The First Lesson: Genesis 3:8–15
Hark! the Herald Angels Sing
The plot of this advent unfolded throughout subsequent generations in the godly line of this promised seed, which began with Abel the first martyr, was renewed with the birth of Seth, was dramatically saved from the Flood of judgment in Noah, and had multiplied in the families of Shem, one of Noah’s three sons. The Lord was then pleased to choose one of Shem’s descendants through whom to bring this one promised seed of the woman—Abram. Abram’s blessed seed would bless not only Abram’s family for generations to come in the nation known as Israel, but would bless the families of the all the people’s on the face of the earth.
The Second Lesson: Genesis 22:15–18
Let the Earth Now Praise the Lord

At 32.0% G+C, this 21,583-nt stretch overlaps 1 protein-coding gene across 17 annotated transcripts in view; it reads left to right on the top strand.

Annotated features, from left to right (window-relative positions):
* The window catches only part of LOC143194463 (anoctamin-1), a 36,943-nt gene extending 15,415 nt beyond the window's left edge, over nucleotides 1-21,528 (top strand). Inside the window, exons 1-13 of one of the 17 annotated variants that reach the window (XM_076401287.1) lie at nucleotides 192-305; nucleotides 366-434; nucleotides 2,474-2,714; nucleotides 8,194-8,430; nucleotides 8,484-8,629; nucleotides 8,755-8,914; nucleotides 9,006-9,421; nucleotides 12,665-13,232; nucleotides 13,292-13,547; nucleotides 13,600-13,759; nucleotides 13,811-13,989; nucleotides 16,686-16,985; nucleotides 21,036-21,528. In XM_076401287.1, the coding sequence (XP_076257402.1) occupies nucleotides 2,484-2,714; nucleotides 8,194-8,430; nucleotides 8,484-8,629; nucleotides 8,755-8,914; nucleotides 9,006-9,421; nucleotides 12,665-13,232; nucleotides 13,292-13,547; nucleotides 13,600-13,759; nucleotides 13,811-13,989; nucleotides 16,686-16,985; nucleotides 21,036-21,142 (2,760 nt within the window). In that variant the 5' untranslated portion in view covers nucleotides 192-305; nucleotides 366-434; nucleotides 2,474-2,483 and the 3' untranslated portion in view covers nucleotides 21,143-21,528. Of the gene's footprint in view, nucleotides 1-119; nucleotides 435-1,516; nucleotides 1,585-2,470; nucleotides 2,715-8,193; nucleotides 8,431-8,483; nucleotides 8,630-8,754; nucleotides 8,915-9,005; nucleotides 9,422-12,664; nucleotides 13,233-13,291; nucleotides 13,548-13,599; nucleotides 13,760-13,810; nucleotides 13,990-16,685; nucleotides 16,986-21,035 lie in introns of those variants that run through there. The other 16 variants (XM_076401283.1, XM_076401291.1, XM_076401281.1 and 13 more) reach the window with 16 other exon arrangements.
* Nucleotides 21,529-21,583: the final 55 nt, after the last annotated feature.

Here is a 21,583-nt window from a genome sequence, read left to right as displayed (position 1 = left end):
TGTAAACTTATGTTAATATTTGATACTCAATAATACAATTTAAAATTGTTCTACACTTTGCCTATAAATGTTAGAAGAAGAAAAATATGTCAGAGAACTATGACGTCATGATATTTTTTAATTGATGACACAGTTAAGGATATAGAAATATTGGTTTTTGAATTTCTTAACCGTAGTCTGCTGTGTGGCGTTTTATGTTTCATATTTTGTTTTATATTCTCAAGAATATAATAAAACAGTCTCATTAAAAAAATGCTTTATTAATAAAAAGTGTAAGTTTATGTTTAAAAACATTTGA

But after showing generations upon generations his steadfast love, which endures forever, the people of God rebelled, like their first father Adam. Abraham’s great-grandchildren, the sons of Jacob, sold their brother Joseph into slavery; yet the Lord used Joseph in Egypt to preserve Israel from famine, and thus to preserve the line of promise. Two ungrateful Israelites in Egypt caused Moses to go into exile in Midian for forty-years; yet he was the Lord’s anointed one who displayed signs and wonders and led the people out of Egypt. Millions of Israelites, stuck between the Red Sea and Pharaoh’s chariots, forgot the Lord’s power to save; yet in his power and grace he split the sea in two and caused them to pass through on dry ground while destroying Pharaoh’s armies in the sea. The people complained about not having bread, water, or meat in the wilderness; yet the Lord sent them manna from heaven, water from a rock, and more quail than they could digest. The people grew impatient at the Lord’s perceived slowness of action and built a golden calf to worship instead of the glorious God who appeared on Sinai; yet the Lord forgave their sin. The spies into the Promised Land did not believe they could overcome the merely mortal inhabitants of the land as the Lord promised; yet the Lord later led them in through Joshua to destroy those very enemies. Generation after generation rebelled until the Lord had enough and allowed his people to be enslaved again in a foreign land by their enemies; yet the Lord delivered them through many judges.